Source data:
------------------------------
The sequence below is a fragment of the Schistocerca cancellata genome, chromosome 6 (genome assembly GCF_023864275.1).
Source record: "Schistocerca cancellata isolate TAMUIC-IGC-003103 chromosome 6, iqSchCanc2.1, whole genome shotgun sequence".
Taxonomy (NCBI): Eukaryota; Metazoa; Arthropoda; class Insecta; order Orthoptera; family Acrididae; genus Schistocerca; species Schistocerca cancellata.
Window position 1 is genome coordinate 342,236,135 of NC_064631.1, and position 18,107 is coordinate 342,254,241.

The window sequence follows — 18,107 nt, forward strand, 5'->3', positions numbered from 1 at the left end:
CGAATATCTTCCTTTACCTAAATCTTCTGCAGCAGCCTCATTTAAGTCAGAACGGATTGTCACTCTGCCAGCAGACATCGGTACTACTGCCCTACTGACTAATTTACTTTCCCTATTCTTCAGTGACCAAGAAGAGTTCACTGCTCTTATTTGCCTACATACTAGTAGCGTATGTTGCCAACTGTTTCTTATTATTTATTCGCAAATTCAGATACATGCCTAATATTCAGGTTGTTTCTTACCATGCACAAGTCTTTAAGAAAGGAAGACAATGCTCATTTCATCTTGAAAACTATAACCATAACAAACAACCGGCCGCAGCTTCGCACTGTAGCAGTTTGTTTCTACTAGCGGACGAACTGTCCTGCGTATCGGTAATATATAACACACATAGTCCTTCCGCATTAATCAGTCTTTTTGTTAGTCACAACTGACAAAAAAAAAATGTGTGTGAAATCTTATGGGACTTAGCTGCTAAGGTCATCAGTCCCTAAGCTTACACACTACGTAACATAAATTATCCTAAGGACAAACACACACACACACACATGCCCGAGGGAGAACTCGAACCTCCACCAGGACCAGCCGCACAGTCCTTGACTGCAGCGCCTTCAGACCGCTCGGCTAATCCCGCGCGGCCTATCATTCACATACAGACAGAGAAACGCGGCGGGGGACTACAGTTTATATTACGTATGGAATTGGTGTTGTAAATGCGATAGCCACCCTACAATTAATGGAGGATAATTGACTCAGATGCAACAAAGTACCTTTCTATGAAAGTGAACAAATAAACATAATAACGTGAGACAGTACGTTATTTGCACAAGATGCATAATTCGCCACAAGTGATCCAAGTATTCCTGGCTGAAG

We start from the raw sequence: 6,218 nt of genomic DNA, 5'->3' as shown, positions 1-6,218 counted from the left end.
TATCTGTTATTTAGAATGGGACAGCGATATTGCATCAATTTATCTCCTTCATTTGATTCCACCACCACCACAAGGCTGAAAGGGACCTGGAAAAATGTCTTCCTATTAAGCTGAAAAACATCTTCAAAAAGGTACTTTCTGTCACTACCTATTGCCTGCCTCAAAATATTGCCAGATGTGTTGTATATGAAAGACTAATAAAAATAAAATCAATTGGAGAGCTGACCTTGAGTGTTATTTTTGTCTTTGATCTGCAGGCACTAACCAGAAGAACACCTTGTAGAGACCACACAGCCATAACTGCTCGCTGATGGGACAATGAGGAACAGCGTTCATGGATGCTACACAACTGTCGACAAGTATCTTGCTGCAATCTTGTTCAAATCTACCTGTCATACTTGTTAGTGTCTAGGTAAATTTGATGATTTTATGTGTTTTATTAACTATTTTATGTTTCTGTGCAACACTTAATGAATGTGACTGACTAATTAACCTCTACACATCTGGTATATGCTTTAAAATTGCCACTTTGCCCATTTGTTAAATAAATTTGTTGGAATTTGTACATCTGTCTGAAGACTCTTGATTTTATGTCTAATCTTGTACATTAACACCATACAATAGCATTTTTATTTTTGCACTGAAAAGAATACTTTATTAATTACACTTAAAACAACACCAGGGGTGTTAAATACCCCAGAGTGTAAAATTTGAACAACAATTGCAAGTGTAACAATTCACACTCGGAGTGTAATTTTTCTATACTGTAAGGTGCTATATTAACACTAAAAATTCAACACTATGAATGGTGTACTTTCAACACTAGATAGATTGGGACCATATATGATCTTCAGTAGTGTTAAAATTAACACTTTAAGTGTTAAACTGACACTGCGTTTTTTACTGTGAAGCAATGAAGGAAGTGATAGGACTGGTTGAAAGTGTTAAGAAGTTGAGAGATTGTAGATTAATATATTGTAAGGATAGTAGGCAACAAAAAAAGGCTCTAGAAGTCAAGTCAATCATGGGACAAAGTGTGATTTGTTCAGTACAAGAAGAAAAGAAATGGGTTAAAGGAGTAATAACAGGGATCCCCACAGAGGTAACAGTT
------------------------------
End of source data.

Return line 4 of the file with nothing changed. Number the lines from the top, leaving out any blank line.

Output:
Window position 1 is genome coordinate 342,236,135 of NC_064631.1, and position 18,107 is coordinate 342,254,241.